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Association of laryngeal and nasopharyngeal tuberculosis: a case report



To the best of our knowledge, the association of nasopharyngeal and laryngeal tuberculosis has never been described before in the literature. We report here a first observation.

Case presentation

We report the case of a 38-year-old Arab man who presented with an isolated hoarseness. Radiological and endoscopic examinations showed a thickening of the left lateral wall of his nasopharynx and the left vocal cord. Pathology revealed the diagnosis of tuberculosis of both localizations. He received a 6-month antituberculous chemotherapy with a satisfying uneventful evolution.


Tuberculosis should be considered in the differential diagnosis of soft tissue masses of the head and neck, particularly when the imaging findings and clinical presentation are atypical. The diagnosis of tuberculosis is mainly based on histopathological and/or bacteriological examination.

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Tuberculosis (TB) is an infectious disease caused by Mycobacterium tuberculosis. The main site involved is commonly the lung. However, there is a marked increase in head and neck infections especially in developing countries [1, 2]. Laryngeal TB (LTB), which used to be associated with advanced pulmonary infection in the last century, is now increasingly a primary site [1]. Nasopharyngeal TB (NPTB) is rare, even in endemic areas [3].

Clinical, radiological and endoscopic features of head and neck TB are not specific; they are often confused with neoplastic lesions or even incidentally discovered [1]. Positive diagnosis is based on pathology and/or bacteriology. Antituberculous chemotherapy is the main treatment of this disease [1].

To the best of our knowledge, the association of NPTB and LTB has never been described in the literature. We report here a first observation.

Case presentation

A 38-year-old Arab man, a heavy cigarette smoker (20 cigarettes daily for 20 years, so 20 pack years), who never worked in the wood or leather industries, with no history of diabetes, allergic rhinitis or immunodepression and with no medical history of familial or personal TB, presented with an isolated hoarseness that appeared a month prior without dyspnea or dysphagia. He did not present any nasal symptom such as obstruction or epistaxis. Moreover, he reported a non-estimated weight loss without fever or night sweats. A nasofibroscopy showed a slight thickening of the posterior wall of his nasopharynx with adenoid appearance, a budding process of the anterior commissure of the glottis and a granulomatous thickening of the left vocal cord whose mobility was reduced. His nasal cavity, oropharynx and laryngopharynx were intact. Examination showed no lymphadenopathy.A cervical and thoracic computed tomography scan showed a budding thickening of the left lateral wall of his nasopharynx and a thickening of the left vocal cord (Figure 1), with fibrosis and emphysematous bullae in both lung fields, probably linked to the heavy cigarette smoking.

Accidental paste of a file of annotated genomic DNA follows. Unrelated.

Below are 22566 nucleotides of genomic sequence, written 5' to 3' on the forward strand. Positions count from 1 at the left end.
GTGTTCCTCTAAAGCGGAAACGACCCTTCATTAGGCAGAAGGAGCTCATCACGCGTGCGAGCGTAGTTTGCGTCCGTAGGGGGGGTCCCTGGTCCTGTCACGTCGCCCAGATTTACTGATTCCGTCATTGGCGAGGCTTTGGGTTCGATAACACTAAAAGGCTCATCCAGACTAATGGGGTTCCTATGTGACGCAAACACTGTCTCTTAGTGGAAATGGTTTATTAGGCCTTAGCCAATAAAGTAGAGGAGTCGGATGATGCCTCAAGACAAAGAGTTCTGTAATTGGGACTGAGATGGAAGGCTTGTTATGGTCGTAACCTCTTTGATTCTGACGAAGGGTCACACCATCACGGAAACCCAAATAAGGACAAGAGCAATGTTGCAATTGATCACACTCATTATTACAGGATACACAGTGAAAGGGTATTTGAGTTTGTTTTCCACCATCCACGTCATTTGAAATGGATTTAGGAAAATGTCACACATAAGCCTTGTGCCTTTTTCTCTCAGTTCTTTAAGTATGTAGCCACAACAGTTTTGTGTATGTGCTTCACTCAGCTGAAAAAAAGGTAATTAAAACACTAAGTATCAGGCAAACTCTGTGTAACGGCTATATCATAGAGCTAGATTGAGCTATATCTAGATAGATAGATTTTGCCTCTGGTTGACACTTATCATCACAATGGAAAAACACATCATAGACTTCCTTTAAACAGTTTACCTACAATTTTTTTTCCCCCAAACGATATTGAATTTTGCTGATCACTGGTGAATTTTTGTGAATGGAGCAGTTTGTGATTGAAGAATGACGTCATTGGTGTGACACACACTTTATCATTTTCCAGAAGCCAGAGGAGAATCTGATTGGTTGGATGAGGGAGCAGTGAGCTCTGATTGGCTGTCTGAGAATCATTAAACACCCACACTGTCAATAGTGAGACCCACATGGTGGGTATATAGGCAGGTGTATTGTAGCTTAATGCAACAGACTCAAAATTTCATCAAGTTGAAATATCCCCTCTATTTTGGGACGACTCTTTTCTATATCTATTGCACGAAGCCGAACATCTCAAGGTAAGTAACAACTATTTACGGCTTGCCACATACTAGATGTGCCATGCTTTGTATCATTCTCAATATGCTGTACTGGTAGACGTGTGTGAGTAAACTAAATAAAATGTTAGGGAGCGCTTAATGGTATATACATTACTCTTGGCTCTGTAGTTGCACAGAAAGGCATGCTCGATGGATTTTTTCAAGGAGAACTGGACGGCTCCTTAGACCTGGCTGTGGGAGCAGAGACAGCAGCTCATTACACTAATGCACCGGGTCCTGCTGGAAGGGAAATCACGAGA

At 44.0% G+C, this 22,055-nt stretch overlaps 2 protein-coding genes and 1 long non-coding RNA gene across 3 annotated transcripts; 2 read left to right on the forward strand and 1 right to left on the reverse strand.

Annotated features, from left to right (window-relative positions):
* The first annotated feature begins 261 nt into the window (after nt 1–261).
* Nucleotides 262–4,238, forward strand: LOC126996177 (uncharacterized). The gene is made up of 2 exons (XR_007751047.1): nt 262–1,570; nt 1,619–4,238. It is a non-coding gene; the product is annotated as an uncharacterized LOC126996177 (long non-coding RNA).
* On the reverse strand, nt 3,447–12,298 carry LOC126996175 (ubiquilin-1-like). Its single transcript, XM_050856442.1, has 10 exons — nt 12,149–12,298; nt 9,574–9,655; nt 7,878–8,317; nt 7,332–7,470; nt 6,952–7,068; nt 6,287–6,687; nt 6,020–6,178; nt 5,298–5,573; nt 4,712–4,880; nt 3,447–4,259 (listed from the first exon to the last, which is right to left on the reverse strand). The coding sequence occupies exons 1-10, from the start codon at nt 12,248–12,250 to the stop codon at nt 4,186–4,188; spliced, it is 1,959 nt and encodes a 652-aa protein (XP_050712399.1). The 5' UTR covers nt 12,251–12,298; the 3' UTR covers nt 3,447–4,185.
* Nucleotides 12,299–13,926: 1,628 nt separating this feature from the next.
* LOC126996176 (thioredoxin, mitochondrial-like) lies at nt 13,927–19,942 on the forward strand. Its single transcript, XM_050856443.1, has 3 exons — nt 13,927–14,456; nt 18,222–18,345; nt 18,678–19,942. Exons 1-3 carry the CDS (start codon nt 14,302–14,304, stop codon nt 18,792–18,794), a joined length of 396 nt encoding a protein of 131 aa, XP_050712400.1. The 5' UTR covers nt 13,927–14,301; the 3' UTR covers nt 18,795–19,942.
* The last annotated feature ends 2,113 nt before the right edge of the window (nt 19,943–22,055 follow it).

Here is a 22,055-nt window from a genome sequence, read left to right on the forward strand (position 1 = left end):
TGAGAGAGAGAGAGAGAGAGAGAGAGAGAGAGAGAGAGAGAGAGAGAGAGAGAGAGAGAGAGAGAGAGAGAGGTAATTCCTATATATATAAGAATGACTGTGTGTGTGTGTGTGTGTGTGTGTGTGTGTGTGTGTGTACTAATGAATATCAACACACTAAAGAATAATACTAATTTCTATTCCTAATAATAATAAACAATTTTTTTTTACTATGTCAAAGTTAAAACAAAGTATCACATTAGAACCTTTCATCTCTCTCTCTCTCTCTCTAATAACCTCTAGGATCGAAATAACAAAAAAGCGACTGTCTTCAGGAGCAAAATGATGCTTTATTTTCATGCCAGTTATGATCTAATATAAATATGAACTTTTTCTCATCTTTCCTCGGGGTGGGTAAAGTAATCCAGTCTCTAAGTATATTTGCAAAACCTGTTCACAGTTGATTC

Figure 1
figure 1

Axial computed tomography section showing thickening of the left vocal cord.

He underwent laryngoscopy; three biopsies of the posterior wall of his nasopharynx, a biopsy of the anterior commissure and two biopsies of the left vocal cord were performed.Histology showed on a vocal cord and nasopharynx specimen, an epithelioid and gigantocellular granulomatous process with caseous necrosis without any malignancy sign (Figures 2 and 3).

Figure 2
figure 2

Microscopic appearance of the laryngeal mucosa showing focal areas of epithelioid with Langhans giant cells with punctiform necrosis (arrow). Hematoxylin and eosin ×250.

Figure 3
figure 3

Photomicrograph of nasopharyngeal mucosa showing epithelioid with Langhans giant cells and central caseous necrosis (arrow). Hematoxylin and eosin staining ×250.

Human immunodeficiency virus (HIV) serology was negative. His complete cell blood count was normal. He was given a 6-month antituberculous treatment 2RHZE/4RH where R is rifampicin 10mg/kg/day, H is isoniazid 5mg/kg/day, Z is pyrazinamide 30mg/kg/day, and E is ethambutol 20mg/kg/day, with a satisfying uneventful evolution.